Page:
Now, per Baltimoreravens.com, comes the news that the donor was former NFL player Konrad Reuland, who died last December after suffering an aneurysm.
Carew, a seven-time American League batting champion and first-ballot Hall of Famer, was on a transplant list in November 2016. His condition worsened, and he moved to the top of the list on Dec. 9, 2016.
Unbeknownst to Carew, Konrad Reuland, a little boy he had met nearly 20 years earlier, died three days later.
Two days after that, Carew received the call he had been waiting for – he would be getting a new heart and kidney. He underwent a 13-hour procedure to receive the transplants.
The surgery was a success, and the Carews were eternally grateful to the man whose heart and kidney Rod had received. Rod’s wife, Rhonda, had friends who had seen the news of Reuland’s death and asked her if that was the heart he received, but they had no way of knowing.
At Reuland’s funeral in Southern California, people asked his mom whether she thought Konrad’s organs had been donated to Carew.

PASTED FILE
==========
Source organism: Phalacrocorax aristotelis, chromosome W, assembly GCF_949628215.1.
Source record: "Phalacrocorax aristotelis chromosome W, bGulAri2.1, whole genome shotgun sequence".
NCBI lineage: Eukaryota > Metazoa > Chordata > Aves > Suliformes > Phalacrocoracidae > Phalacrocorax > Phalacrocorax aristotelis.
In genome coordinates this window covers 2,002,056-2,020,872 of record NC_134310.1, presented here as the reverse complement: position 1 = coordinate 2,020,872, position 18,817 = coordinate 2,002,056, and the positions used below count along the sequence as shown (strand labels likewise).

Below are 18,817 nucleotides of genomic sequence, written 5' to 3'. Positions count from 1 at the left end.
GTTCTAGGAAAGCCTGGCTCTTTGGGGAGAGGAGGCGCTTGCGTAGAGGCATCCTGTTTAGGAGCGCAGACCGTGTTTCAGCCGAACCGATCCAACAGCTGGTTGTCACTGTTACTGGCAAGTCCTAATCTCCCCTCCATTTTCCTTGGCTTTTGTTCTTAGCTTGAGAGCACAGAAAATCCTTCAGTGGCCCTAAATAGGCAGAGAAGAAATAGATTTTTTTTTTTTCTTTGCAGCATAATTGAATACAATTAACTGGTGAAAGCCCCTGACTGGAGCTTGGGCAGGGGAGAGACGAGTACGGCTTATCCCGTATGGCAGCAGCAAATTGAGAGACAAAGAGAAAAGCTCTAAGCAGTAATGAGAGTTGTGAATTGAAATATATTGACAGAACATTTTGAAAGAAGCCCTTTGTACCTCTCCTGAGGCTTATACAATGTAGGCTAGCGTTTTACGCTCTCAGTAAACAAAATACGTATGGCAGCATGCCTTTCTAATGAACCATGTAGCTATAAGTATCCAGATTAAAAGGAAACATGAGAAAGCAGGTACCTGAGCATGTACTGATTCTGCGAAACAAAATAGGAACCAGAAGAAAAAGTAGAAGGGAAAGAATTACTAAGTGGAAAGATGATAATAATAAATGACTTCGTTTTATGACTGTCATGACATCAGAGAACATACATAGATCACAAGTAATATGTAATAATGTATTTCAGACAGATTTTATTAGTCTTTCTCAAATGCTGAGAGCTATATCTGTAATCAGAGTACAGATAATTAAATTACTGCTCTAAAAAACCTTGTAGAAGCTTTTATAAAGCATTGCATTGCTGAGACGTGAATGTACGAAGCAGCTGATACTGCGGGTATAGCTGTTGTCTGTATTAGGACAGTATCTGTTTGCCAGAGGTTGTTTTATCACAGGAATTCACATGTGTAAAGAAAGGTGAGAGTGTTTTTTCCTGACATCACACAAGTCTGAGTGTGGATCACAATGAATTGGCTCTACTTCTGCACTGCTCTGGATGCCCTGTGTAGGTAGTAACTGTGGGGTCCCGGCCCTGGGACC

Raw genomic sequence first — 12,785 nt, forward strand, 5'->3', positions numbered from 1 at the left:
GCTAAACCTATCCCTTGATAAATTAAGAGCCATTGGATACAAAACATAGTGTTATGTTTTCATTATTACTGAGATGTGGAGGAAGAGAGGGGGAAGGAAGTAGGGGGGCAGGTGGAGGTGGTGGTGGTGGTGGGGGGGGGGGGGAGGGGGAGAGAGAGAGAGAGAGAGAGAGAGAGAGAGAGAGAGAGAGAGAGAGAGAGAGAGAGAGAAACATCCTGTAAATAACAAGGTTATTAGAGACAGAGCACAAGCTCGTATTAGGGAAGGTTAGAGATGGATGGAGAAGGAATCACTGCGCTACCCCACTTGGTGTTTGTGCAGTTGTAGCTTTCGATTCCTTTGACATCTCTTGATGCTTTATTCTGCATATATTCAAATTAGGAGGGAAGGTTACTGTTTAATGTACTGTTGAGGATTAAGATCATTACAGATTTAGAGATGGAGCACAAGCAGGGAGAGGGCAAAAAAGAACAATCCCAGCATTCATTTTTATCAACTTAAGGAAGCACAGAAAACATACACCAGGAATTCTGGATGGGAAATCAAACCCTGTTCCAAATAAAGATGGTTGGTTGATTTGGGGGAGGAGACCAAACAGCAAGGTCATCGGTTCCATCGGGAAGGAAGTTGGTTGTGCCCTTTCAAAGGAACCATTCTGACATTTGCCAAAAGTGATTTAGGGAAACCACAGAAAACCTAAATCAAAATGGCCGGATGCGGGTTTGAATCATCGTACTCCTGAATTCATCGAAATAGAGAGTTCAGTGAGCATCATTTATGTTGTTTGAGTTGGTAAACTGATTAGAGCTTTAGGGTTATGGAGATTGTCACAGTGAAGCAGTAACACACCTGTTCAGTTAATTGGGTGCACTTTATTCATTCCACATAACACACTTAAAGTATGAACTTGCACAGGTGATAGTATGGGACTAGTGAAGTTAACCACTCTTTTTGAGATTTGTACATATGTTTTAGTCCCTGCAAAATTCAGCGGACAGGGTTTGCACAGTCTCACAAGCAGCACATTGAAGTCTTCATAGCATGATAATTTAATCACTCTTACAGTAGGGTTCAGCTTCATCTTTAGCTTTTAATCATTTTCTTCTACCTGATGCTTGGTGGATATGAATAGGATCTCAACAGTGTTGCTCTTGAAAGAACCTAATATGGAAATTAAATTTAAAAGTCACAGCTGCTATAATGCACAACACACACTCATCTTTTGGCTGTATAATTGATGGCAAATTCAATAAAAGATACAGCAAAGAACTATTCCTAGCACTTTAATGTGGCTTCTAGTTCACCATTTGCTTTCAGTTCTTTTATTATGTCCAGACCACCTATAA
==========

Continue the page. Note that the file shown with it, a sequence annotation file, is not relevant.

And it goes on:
After the funeral, Mary started her own research. She read news articles online and noted that the circumstances had to be more than a coincidence.
Carew, 71, had received heart and kidney transplants from an exceptionally healthy 29-year-old man. The Reulands had been told that his left kidney and his heart went to a 71-year-old man in Southern California. Carew was a patient at Cedars-Sinai Hospital, less than five miles away from where Reuland died.
“Everybody was connecting the dots,” Mary said.
Mary Reuland called the donation company, and it confirmed that Carew was the recipient of her son’s organs.
Mary also decided to reach out to the Carew family. She connected with Rhonda, and they bonded almost immediately. They talked over the phone on several occasions and realized they have been closer than they ever knew. Their children went to the same grade school and the Carews remembered Konrad and his brothers from all of their success on the football field and basketball court.
They decided they wanted to meet in person. Mary and Ralf wanted another opportunity to listen to their son’s heartbeat. Rod was released from the hospital on Feb. 14, and the Reulands invited Rod and his family to their home on March 2.
“We lost a wonderful man, so it had to go into a wonderful person,” Mary told Rod. “I couldn’t be happier that it went to such a wonderful man.”